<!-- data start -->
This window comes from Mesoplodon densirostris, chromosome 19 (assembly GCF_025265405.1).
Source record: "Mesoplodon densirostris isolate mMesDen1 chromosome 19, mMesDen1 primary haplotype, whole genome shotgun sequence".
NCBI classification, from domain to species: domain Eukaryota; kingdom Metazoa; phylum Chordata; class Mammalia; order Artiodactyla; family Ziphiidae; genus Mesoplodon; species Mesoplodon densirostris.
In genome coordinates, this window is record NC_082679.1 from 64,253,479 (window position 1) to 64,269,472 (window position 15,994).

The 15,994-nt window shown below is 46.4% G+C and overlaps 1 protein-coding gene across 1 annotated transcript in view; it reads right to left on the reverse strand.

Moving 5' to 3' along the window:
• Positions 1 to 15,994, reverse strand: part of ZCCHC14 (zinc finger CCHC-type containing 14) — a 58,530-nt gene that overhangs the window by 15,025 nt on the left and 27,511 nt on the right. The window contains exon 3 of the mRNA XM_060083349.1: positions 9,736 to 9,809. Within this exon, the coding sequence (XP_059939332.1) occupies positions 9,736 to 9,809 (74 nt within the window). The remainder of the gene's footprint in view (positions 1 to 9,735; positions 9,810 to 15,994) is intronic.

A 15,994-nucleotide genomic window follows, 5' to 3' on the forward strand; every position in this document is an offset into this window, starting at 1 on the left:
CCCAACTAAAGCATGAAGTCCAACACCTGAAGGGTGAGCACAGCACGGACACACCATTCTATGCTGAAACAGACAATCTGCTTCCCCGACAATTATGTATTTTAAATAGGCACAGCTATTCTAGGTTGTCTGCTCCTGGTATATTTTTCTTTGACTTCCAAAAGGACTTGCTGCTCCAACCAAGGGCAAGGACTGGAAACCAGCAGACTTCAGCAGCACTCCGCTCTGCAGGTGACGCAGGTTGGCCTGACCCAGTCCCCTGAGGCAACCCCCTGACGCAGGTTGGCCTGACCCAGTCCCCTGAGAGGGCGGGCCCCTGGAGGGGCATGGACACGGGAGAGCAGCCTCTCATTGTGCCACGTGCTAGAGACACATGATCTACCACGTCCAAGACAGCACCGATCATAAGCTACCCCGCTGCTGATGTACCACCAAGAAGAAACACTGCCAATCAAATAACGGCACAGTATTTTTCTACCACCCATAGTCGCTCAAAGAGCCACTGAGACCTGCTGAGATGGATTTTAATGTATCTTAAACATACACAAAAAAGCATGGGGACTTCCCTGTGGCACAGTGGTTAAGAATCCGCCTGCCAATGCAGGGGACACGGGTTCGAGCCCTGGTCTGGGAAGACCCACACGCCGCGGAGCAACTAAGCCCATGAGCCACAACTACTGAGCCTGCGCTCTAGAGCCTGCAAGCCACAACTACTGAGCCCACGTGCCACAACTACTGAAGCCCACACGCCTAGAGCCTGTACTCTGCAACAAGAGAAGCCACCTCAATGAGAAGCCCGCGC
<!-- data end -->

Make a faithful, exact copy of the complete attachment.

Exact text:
This window comes from Mesoplodon densirostris, chromosome 19 (assembly GCF_025265405.1).
Source record: "Mesoplodon densirostris isolate mMesDen1 chromosome 19, mMesDen1 primary haplotype, whole genome shotgun sequence".
NCBI classification, from domain to species: domain Eukaryota; kingdom Metazoa; phylum Chordata; class Mammalia; order Artiodactyla; family Ziphiidae; genus Mesoplodon; species Mesoplodon densirostris.
In genome coordinates, this window is record NC_082679.1 from 64,253,479 (window position 1) to 64,269,472 (window position 15,994).

The 15,994-nt window shown below is 46.4% G+C and overlaps 1 protein-coding gene across 1 annotated transcript in view; it reads right to left on the reverse strand.

Moving 5' to 3' along the window:
• Positions 1 to 15,994, reverse strand: part of ZCCHC14 (zinc finger CCHC-type containing 14) — a 58,530-nt gene that overhangs the window by 15,025 nt on the left and 27,511 nt on the right. The window contains exon 3 of the mRNA XM_060083349.1: positions 9,736 to 9,809. Within this exon, the coding sequence (XP_059939332.1) occupies positions 9,736 to 9,809 (74 nt within the window). The remainder of the gene's footprint in view (positions 1 to 9,735; positions 9,810 to 15,994) is intronic.

A 15,994-nucleotide genomic window follows, 5' to 3' on the forward strand; every position in this document is an offset into this window, starting at 1 on the left:
CCCAACTAAAGCATGAAGTCCAACACCTGAAGGGTGAGCACAGCACGGACACACCATTCTATGCTGAAACAGACAATCTGCTTCCCCGACAATTATGTATTTTAAATAGGCACAGCTATTCTAGGTTGTCTGCTCCTGGTATATTTTTCTTTGACTTCCAAAAGGACTTGCTGCTCCAACCAAGGGCAAGGACTGGAAACCAGCAGACTTCAGCAGCACTCCGCTCTGCAGGTGACGCAGGTTGGCCTGACCCAGTCCCCTGAGGCAACCCCCTGACGCAGGTTGGCCTGACCCAGTCCCCTGAGAGGGCGGGCCCCTGGAGGGGCATGGACACGGGAGAGCAGCCTCTCATTGTGCCACGTGCTAGAGACACATGATCTACCACGTCCAAGACAGCACCGATCATAAGCTACCCCGCTGCTGATGTACCACCAAGAAGAAACACTGCCAATCAAATAACGGCACAGTATTTTTCTACCACCCATAGTCGCTCAAAGAGCCACTGAGACCTGCTGAGATGGATTTTAATGTATCTTAAACATACACAAAAAAGCATGGGGACTTCCCTGTGGCACAGTGGTTAAGAATCCGCCTGCCAATGCAGGGGACACGGGTTCGAGCCCTGGTCTGGGAAGACCCACACGCCGCGGAGCAACTAAGCCCATGAGCCACAACTACTGAGCCTGCGCTCTAGAGCCTGCAAGCCACAACTACTGAGCCCACGTGCCACAACTACTGAAGCCCACACGCCTAGAGCCTGTACTCTGCAACAAGAGAAGCCACCTCAATGAGAAGCCCGCGC